When she applied for the job of Director of Volunteers at Family Promise of Bergen County, Margo Heller resorted to a classic job interview gambit.
“What,’’ she asked Executive Director Kate Duggan, “is a typical day around here like?’’
That was eight years ago. “Kate and I still laugh about that,’’ Margo now says. “There is no typical day around here.’’
Her job has a lot of moving parts, including assembling two elaborate puzzles: the annual, week-by-week congregational hosting schedule for Family Promise’s homeless sheltering network AND the schedule for the daily Walk-In Dinner Program. Coordinating the efforts of literally hundreds of congregations, businesses, schools, and social service organizations is extremely complicated.
In other ways, the job is relatively straight forward. Sometimes it seems to boil down to those lessons you learned in kindergarten – saying “Please!” and “Thank you!’’ (And occasionally “Sorry!’’).
Individuals with specific expertise can be a valuable asset to both the organization and the families. Margo is a master at matching the right volunteers with a specific need. “Volunteers are engaged in everything we do. It’s very gratifying to facilitate those connections!”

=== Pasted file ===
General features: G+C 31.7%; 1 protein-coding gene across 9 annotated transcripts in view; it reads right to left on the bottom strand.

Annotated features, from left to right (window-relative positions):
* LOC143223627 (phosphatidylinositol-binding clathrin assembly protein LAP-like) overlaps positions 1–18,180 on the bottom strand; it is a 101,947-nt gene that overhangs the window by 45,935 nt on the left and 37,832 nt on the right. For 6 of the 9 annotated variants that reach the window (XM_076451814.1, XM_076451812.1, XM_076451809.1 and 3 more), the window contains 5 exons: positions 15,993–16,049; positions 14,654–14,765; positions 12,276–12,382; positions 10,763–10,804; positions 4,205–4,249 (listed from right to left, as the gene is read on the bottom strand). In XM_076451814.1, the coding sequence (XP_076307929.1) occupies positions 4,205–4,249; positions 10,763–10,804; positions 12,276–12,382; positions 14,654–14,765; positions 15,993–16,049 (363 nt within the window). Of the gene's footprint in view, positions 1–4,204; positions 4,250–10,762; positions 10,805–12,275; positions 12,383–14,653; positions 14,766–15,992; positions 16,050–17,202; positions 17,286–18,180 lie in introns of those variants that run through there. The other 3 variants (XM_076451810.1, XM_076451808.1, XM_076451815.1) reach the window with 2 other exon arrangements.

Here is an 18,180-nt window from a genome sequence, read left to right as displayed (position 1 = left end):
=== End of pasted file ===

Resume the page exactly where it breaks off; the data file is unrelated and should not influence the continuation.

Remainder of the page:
Because of her role, Margo enjoys interacting with the entire Family Promise Staff, what she calls “an amazing team”. According to Kate, “Margo is like the catcher in baseball. She’s involved in every play.”
Margo, who lives in Ramsey, has two adult daughters and three grandchildren. Before coming to Family Promise she taught preschool for many years, and was the volunteer coordinator at an animal shelter. She’d become concerned about family homelessness, even before she realized it existed in Bergen County. When she spotted a Family Promise ad for a director of volunteers, she applied.
After almost eight years, she says she still loves to see families who enter the program move from fear to hope. “When they start, some of the parents have a deer-in-the-headlights look. They’re frightened, mostly for their kids. But then they realize the kids are safe, and we can see the change in them.’’
She sees something else, too: “The barriers come down between the volunteers and the families. The idea of ‘us-and-them’ fades. It’s like one mother told me: “I didn’t realize people could be so kind.’’
Perhaps her biggest challenge involving the Network – after the hosting schedule – has been the flexibility that the program requires, given its ever-changing cast of families and weekly host sites. Some volunteers get frustrated when a family doesn’t arrive in time for dinner, or when the number of guests suddenly changes.
Margo says what she’s learned, and tries to share with volunteers, is that everyone involved in helping the homeless has to be adaptable. “Life is messy, and if you add being homeless while also trying to work and take care of your children, you get a lot of unpredictability,’’ she says. “Things don’t always go according to plan. It’s a lesson we continue to learn together.”